Georgian wine is a source of pride, pleasure, and social status. It gives people a reason to meet and take pleasure in each other’s company. It gives foreign wine lovers a warm welcome to Georgia and a vivid insight into the Georgian culture. Georgia seems inextricably intertwined with wine, and seems to be inviting the world to one long table, where everyone can toast each other, trying to live amicably on a shared planet – or terroir! Georgia produces a variety of wines for nearly every palate. Georgian wines are classified as sweet, semi-sweet, semi-dry, dry, fortified, and sparkling. Traditionally, Georgian wines carry the name of the source region, district, or village, much like French regional wines such as Bordeaux or Burgundy. There are five main regions of viticulture, the principal region being Kakheti, the most popular wine region of Georgia, which produces seventy percent of Georgia's grapes. Each village in this region has its own vineyards and gives its name to their wines: Mukuzani, Tsinandali, Akhasheni , Tvishi.
As with French wines, Georgian wines are usually a blend of two or more grapes. Some Georgian wines carry the name of the grapes they made of. Here are just a few well-known grapes you should know:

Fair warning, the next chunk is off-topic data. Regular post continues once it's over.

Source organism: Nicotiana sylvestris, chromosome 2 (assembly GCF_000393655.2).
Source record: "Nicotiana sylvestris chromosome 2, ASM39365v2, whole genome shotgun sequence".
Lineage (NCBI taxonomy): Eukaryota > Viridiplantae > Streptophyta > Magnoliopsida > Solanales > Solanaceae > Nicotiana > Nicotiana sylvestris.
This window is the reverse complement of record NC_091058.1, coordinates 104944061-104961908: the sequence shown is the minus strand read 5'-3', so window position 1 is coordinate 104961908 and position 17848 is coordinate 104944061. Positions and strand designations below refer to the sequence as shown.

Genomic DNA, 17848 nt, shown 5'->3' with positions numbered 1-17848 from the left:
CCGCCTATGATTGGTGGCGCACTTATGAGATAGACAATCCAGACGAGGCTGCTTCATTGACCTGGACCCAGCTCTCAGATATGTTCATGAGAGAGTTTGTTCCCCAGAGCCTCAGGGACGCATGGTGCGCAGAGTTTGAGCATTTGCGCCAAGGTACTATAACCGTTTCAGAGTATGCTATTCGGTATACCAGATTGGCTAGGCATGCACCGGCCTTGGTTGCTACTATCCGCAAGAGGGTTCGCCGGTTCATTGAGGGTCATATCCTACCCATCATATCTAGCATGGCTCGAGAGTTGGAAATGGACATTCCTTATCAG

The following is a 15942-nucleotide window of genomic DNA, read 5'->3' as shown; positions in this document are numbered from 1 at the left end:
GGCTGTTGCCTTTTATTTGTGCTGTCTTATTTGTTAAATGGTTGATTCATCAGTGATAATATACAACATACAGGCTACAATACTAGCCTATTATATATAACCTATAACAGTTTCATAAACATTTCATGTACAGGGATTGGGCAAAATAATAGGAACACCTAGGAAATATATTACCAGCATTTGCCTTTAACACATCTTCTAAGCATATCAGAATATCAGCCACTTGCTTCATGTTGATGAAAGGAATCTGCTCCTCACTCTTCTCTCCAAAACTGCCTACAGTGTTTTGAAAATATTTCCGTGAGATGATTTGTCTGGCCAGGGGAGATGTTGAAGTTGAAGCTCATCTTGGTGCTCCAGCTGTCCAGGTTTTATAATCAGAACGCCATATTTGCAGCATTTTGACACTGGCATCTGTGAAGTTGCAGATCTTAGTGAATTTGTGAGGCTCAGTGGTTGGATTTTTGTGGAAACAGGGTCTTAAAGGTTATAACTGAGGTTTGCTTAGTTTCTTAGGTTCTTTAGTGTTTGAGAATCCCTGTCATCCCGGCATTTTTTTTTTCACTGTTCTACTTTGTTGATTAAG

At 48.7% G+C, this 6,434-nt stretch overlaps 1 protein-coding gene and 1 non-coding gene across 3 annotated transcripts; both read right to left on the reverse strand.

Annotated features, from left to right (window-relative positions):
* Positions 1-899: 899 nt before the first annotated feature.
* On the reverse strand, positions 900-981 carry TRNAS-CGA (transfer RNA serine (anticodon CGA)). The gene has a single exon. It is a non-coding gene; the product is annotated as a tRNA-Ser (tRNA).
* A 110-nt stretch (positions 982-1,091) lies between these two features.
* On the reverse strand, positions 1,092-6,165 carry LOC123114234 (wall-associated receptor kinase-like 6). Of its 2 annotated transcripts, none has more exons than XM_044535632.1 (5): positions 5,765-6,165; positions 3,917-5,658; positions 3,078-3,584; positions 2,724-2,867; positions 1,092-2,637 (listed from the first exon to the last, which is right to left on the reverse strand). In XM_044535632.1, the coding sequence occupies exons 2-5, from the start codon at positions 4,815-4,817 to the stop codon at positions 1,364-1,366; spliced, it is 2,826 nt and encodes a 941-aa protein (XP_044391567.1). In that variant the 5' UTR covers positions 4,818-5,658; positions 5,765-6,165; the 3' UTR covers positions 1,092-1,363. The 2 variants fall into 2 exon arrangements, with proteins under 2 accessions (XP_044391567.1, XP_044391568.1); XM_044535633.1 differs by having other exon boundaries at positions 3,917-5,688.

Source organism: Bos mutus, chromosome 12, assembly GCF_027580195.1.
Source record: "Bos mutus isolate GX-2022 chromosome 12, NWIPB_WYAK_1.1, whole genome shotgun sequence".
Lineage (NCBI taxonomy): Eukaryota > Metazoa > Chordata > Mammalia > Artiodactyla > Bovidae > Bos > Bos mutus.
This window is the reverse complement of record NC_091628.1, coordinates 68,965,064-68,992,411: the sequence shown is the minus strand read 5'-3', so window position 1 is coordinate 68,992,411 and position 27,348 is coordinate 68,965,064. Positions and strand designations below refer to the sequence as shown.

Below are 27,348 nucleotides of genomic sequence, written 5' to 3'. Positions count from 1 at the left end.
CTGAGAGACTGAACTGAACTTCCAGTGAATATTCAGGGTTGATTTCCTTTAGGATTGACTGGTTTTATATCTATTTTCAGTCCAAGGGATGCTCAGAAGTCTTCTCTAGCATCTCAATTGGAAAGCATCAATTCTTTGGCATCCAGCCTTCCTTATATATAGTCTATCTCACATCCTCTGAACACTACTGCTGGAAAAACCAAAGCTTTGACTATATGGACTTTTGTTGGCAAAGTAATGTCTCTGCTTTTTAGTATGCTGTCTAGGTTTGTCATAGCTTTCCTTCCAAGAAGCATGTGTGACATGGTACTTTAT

Nowadays, the process of winemaking in Georgia uses a wide range of techniques—from the traditional Georgian method of fermenting the wine in clay Qvevris, to the European process using modern equipment and techniques, like stainless steel tanks and oak barrels. Wine made today in the traditional Georgian method follows the same process Georgians have developed to make wine more than 8,000 years and this process is one of a kind.
Traditionally, the classic way of producing Georgian wine involves the country’s signature Qvevri. Before use, the Qvevris are carefully cleaned and then coated with beeswax. The process then involves pressing the grapes and then pouring the juice, grape skins, stalks and pips into the Qvevri. Then it is completely sealed to further prevent contamination and oxidation. The natural yeasts of the grapes allow fermentation without additives, and the natural tannins prevent spoilage without artificial preservatives. The vessels’ conical shape allows yeast and sediment to settle to the bottom freely while the wine is allowed to circulate within the wider center. When buried underground, Qvevri maintains the temperature of fermenting wine as modern temperature-controlled tanks do. The taste of Qvevri wines differs from barrel wines in that no oak flavor seeps into the wine.
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